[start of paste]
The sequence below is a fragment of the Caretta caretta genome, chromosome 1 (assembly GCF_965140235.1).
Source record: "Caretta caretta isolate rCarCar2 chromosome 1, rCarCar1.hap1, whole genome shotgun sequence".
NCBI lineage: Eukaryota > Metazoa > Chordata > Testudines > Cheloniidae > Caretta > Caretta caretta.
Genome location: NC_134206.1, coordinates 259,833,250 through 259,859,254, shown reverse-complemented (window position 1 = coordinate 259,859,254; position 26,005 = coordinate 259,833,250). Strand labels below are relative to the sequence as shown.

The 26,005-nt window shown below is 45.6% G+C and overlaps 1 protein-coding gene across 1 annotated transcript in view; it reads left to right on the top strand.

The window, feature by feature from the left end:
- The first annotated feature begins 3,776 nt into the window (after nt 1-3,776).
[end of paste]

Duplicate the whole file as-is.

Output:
The sequence below is a fragment of the Caretta caretta genome, chromosome 1 (assembly GCF_965140235.1).
Source record: "Caretta caretta isolate rCarCar2 chromosome 1, rCarCar1.hap1, whole genome shotgun sequence".
NCBI lineage: Eukaryota > Metazoa > Chordata > Testudines > Cheloniidae > Caretta > Caretta caretta.
Genome location: NC_134206.1, coordinates 259,833,250 through 259,859,254, shown reverse-complemented (window position 1 = coordinate 259,859,254; position 26,005 = coordinate 259,833,250). Strand labels below are relative to the sequence as shown.

The 26,005-nt window shown below is 45.6% G+C and overlaps 1 protein-coding gene across 1 annotated transcript in view; it reads left to right on the top strand.

The window, feature by feature from the left end:
- The first annotated feature begins 3,776 nt into the window (after nt 1-3,776).